Event Arguments : ByRef or ByVal (Which Best)? 
Author Message
 Event Arguments : ByRef or ByVal (Which Best)?

When I declare an event I want to include an argument to return the object
that raised the event, for example:

  Public Class MyClass
      Public Event MyEvent( [ByXXX]  oSource As MyClass)
  End Class

What I am unsure about is whether it's best to declare the argument as
'ByVal' or 'ByRef'.  Obviously I want to manipulate the original object so
'ByRef' seems to be correct, but I think passing an object with 'ByVal'
would have the same effect (it's not going to be a completely new instance
of 'MyClass' is it?).

The other main concern is which is most performant?  Is there a clear
downside to 'ByRef' in this circumstance?

Any clues here would be much appreciated....thanks.
--
Phil (New Zealand - Aotearoa)



Wed, 20 Oct 2004 05:56:44 GMT  
 Event Arguments : ByRef or ByVal (Which Best)?
Passing ByVal you are passing the copy of your object, so all changes you
make won't be returned to the original object
Vlad


Quote:
> When I declare an event I want to include an argument to return the object
> that raised the event, for example:

>   Public Class MyClass
>       Public Event MyEvent( [ByXXX]  oSource As MyClass)
>   End Class

> What I am unsure about is whether it's best to declare the argument as
> 'ByVal' or 'ByRef'.  Obviously I want to manipulate the original object so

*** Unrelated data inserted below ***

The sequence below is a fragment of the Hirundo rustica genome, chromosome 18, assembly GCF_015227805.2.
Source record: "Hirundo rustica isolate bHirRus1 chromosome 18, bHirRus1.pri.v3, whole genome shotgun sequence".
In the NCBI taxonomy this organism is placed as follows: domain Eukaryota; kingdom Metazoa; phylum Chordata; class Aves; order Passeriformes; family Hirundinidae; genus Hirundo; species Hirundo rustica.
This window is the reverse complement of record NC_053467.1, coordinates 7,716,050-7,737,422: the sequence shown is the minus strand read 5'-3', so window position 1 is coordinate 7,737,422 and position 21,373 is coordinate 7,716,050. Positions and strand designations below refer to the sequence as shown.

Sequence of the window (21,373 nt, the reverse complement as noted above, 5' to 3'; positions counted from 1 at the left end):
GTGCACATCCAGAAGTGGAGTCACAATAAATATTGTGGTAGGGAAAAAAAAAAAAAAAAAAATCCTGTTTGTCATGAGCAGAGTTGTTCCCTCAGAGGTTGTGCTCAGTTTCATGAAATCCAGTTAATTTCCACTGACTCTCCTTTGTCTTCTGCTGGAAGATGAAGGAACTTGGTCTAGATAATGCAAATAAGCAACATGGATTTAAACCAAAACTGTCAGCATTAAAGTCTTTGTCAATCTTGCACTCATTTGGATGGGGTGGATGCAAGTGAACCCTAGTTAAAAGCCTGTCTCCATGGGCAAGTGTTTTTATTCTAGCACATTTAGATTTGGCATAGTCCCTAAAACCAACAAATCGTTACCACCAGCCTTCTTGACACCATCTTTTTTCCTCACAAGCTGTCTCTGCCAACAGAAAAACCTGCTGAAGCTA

> 'ByRef' seems to be correct, but I think passing an object with 'ByVal'
> would have the same effect (it's not going to be a completely new instance
> of 'MyClass' is it?).

> The other main concern is which is most performant?  Is there a clear
> downside to 'ByRef' in this circumstance?

> Any clues here would be much appreciated....thanks.
> --
> Phil (New Zealand - Aotearoa)



Wed, 20 Oct 2004 10:25:33 GMT  
 Event Arguments : ByRef or ByVal (Which Best)?
Hi Vlad,

actually that depends on the type of object. If it is a value type then that is
correct. If it is a reference type, then a copy is not made.

Passing a reference type (an object created from a class) Byval is the most
performant of all options.  The receiving code works with the same object, all
changes are made on the actual object. The receiving code cannot change the object
pointed to by the originator.

Passing a reference type ByRef is as above, except that it involves an extra step
of dereferencing, and the receiver can actually change the object that the
originator pointed to (rarely a good design practice !)

Passing a value type (an object created fro ma structure) ByVal causes a copy to
be made, so any changes are not reflected back to the originator